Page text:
Customizes customer experience:- In many first-world countries, products are often sold in larger-container quantities, which is done based on both consumption and convenience. On the other hand, the same products sold in third-world countries may not be affordable for the majority of consumers and that would greatly affect the sales. Due to these pricing constraints, companies may create products in different and smaller packaging, such as sachets or pouches, for the greater market to be able to afford it.
Breeds cultural respect and appropriation:- It’s no secret that cultural patterns, religions and norms affect people’s habits, outlook in life, the media they choose and even the products they buy. Advertising or identifying your brand with a Christmas or Christmas-related promotions, for example, in a largely non-catholic country may not be accepted by the target market. On the other hand, advertising your brand with a Christmas theme in Christian and catholic countries will be largely appreciated and remembered. Outsourcing experts from Translate4africa.com have seen how hiring local marketing executives in Africa, where every border is a new country and culture, played a big role in providing contextually correct translations and preventing conflicts with the target market’s culture.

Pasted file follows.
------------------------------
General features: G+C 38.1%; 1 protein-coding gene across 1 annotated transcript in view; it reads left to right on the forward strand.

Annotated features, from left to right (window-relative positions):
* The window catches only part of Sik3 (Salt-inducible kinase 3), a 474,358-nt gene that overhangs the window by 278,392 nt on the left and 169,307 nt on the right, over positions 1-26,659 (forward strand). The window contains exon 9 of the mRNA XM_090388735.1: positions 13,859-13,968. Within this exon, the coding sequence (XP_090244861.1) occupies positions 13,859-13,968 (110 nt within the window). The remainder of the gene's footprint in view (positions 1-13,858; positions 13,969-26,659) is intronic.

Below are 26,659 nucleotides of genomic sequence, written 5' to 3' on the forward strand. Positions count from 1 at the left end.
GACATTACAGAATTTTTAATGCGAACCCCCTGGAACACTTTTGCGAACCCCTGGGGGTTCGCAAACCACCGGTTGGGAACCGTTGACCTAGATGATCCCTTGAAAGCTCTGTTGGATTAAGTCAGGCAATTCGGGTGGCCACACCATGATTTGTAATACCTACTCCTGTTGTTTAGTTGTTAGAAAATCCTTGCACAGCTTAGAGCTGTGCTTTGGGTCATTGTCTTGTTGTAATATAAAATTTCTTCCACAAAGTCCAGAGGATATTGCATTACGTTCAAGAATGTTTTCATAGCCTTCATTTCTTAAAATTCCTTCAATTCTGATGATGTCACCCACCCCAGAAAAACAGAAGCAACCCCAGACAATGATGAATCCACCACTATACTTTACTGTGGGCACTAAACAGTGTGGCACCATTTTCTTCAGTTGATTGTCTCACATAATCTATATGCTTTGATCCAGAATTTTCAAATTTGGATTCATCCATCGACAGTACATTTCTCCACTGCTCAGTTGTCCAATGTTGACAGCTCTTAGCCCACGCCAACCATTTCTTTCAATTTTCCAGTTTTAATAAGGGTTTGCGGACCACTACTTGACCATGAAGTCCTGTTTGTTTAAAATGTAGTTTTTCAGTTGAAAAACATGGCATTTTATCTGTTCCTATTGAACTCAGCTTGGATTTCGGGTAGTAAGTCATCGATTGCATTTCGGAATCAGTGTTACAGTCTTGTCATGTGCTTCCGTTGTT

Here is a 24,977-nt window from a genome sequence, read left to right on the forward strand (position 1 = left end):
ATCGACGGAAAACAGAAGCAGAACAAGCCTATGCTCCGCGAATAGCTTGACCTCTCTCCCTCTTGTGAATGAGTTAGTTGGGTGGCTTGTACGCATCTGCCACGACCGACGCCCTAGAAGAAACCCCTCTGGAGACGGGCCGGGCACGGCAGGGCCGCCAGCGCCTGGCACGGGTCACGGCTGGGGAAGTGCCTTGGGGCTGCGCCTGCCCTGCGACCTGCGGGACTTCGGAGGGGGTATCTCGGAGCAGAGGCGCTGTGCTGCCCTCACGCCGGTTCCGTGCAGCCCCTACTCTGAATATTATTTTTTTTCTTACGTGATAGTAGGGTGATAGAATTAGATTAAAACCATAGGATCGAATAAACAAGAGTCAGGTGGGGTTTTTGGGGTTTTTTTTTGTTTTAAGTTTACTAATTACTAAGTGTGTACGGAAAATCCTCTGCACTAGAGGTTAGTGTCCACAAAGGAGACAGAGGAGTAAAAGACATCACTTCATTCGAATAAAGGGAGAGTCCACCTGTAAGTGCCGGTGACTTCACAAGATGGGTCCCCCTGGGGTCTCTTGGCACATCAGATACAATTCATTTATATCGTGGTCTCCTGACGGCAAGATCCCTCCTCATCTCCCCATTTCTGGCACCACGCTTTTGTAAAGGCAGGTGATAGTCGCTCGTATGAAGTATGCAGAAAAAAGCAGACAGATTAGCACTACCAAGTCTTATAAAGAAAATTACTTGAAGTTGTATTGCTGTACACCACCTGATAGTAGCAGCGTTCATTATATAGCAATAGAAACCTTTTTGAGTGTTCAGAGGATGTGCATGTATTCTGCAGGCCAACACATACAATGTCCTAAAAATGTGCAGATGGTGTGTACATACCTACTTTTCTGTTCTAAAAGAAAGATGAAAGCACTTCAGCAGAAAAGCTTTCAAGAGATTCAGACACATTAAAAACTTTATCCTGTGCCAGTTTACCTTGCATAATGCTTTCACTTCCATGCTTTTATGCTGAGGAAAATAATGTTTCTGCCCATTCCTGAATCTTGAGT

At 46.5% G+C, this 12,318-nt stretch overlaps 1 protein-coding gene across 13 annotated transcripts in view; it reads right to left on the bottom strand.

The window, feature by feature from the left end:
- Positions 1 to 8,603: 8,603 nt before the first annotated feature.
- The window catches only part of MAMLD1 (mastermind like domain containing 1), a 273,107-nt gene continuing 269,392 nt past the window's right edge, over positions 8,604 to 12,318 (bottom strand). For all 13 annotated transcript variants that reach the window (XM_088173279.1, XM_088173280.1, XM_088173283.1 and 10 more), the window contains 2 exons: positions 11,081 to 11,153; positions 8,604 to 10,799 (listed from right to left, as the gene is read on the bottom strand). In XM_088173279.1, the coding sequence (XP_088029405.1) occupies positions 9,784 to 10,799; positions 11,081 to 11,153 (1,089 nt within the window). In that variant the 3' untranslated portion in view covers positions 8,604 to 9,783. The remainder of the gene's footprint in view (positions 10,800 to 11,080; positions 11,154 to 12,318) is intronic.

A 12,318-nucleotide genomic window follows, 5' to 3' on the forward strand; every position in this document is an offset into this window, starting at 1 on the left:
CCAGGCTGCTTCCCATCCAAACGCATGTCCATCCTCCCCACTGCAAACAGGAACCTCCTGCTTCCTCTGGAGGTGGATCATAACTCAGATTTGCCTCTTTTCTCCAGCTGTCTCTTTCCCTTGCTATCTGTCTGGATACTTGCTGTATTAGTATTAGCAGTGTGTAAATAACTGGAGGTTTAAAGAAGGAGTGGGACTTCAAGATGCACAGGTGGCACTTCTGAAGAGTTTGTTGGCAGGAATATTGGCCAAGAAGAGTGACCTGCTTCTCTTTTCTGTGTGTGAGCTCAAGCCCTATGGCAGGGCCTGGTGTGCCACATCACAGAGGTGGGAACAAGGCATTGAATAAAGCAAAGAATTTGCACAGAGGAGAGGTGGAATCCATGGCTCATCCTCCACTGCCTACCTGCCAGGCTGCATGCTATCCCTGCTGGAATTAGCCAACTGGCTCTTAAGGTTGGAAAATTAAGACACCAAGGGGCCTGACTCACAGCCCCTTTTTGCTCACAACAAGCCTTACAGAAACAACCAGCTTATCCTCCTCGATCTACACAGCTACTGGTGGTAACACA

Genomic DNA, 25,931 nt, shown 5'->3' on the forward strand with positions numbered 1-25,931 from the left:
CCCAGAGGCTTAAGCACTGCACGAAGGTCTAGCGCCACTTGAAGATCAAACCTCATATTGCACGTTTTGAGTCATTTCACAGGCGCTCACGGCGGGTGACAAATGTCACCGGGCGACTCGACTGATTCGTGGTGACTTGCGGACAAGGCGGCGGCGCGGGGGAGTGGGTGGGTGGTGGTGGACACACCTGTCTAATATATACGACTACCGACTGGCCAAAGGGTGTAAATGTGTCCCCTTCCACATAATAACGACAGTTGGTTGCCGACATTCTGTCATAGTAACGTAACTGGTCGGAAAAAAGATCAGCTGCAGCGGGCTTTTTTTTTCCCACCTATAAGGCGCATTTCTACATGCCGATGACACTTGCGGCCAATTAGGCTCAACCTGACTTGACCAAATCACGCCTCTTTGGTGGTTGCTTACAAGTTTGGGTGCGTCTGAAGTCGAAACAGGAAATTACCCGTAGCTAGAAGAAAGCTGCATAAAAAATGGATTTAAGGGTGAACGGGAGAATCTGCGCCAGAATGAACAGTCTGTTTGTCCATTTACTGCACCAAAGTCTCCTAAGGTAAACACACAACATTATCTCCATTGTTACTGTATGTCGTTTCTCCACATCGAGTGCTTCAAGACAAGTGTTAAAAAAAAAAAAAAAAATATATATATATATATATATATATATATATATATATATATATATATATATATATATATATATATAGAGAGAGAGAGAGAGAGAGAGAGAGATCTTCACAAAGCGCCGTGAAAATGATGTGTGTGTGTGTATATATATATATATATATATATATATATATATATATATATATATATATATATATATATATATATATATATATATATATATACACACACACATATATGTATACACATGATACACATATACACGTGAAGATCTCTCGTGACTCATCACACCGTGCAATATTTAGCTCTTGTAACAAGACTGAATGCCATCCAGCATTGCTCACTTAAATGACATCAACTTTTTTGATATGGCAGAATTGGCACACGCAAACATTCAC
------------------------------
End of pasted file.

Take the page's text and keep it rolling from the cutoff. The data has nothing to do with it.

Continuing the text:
It results to better brand identification:- Marketing translation and localization “personifies” a brand, which helps it connect to its target market on a deeper level. Some brands become an extension or expression of culture in some countries by integrating culture into their brand message and active storytelling.